The history of video games goes as far back as the 1940s, when in 1947 Thomas T. Goldsmith, Jr. and Este Ray Mann filed a United States patent request for an invention they described as a "cathode ray tube amusement device." Video gaming would not reach mainstream popularity until the 1970s and 1980s, when arcade video games, gaming consoles and home computer games were introduced to the general public. Since then, video gaming has become a popular form of entertainment and a part of
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Magnavox released the Odyssey 2, a programmable video game console that included a built-in keyboard, while Atari began selling its own personal computer designed to rival Apple. However, most consumers connected Atari only with video games, and the computer system was widely disregarded. During this time period, Atari also released its first home version of the popular arcade game Space Invaders, leading to a massive increase in sales for the VCS game console.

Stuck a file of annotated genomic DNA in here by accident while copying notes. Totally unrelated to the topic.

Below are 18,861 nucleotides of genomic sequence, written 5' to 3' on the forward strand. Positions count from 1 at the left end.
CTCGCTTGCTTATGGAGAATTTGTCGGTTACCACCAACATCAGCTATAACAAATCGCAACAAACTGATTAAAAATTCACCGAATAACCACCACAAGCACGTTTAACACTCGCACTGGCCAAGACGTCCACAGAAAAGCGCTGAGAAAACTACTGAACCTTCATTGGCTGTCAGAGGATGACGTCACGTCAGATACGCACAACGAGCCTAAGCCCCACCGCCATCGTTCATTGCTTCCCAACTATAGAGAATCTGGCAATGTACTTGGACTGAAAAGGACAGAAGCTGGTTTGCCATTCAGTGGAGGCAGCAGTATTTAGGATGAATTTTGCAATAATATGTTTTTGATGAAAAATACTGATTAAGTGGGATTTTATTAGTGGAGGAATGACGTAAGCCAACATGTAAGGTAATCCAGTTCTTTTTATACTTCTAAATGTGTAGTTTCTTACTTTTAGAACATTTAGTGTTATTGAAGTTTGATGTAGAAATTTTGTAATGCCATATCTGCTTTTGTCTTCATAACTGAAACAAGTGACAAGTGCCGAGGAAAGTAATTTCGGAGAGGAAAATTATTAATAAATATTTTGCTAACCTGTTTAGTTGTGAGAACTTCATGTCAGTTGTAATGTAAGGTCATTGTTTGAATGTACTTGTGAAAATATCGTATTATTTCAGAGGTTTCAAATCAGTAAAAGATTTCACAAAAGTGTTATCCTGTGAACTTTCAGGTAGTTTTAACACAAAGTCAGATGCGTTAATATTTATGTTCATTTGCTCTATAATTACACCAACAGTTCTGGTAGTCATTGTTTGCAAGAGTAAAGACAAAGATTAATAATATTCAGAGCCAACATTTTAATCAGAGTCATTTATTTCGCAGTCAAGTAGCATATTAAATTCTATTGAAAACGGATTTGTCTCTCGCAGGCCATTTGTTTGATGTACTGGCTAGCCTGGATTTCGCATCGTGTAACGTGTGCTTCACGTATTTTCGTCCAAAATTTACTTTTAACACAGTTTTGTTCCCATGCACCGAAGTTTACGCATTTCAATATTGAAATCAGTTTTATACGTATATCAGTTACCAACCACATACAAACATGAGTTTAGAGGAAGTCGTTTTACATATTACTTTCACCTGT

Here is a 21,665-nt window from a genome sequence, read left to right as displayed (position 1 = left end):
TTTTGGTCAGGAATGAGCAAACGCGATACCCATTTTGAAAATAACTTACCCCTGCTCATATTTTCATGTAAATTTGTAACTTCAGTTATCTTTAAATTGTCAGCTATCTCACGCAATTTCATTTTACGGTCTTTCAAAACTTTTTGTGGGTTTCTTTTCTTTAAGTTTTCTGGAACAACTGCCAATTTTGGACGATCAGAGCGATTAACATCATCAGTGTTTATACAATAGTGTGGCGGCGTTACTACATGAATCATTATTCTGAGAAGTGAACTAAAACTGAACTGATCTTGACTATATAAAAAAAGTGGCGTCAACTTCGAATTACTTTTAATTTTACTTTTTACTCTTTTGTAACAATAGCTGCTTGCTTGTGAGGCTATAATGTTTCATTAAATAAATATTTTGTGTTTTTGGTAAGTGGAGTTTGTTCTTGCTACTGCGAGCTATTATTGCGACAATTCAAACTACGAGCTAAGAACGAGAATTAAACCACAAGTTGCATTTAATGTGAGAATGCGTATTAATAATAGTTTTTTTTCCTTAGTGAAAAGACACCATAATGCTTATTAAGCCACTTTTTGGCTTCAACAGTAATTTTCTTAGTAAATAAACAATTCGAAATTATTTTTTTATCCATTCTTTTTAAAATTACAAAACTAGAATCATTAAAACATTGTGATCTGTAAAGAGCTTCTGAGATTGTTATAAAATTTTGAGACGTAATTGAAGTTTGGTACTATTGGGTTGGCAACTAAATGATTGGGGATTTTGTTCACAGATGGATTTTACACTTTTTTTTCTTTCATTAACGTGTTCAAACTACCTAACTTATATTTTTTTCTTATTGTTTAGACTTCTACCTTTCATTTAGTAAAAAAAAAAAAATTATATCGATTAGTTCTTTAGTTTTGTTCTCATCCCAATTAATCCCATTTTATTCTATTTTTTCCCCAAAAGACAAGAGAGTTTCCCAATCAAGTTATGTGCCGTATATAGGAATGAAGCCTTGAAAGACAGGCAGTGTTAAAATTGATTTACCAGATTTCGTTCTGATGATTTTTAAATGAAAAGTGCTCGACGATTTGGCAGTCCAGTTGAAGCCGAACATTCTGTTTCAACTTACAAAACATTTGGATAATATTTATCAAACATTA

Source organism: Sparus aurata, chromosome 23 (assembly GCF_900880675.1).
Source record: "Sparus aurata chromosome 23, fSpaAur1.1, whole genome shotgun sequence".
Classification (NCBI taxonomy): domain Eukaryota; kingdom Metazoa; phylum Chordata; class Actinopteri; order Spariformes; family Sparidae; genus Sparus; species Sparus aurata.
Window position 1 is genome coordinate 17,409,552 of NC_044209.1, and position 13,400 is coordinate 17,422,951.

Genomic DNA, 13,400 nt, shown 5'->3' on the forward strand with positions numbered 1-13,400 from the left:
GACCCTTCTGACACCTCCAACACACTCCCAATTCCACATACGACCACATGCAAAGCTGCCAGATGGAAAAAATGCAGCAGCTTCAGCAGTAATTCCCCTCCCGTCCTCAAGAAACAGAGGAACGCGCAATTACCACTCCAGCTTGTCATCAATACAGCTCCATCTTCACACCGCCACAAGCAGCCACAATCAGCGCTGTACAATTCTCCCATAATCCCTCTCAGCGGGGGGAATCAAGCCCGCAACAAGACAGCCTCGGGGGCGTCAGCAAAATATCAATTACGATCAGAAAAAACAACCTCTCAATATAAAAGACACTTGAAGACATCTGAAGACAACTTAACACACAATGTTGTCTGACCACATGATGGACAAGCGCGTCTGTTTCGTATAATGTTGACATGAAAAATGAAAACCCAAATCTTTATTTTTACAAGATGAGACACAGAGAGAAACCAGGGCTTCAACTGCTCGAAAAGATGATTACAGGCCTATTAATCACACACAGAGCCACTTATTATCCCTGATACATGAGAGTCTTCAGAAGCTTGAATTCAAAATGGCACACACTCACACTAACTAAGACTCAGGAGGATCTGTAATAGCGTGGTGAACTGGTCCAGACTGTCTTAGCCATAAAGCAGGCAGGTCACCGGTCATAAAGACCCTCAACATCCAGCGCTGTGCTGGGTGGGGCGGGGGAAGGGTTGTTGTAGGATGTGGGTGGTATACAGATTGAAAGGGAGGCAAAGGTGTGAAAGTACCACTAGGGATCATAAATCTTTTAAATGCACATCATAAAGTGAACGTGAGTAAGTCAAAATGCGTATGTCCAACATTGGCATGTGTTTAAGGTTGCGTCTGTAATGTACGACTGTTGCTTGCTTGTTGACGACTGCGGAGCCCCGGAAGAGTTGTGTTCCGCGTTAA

As video gaming entered the 1980s, two incredibly popular games that would revolutionize the industry were created. Pac-Man, created by Namco in 1980, became the best-selling arcade game of all time and the first video game that was popular with both males and females. The later version, Ms. Pac-Man, would also prove to be immensely popular at arcades. The next year, in 1981, Nintendo of America created Donkey Kong for arcades. While the hero of Donkey Kong was originally named Jump man, this name was later changed to Mario and he would become an icon in years to come as a key video game hero. Unfortunately, as video games began to take off in the early 1980s, the market quickly became flooded with multiple consoles and games, and the industry experienced a market crash in 1984.
Along with increasing Internet and broadband penetration throughout the world, online and mobile gaming represents the greatest push in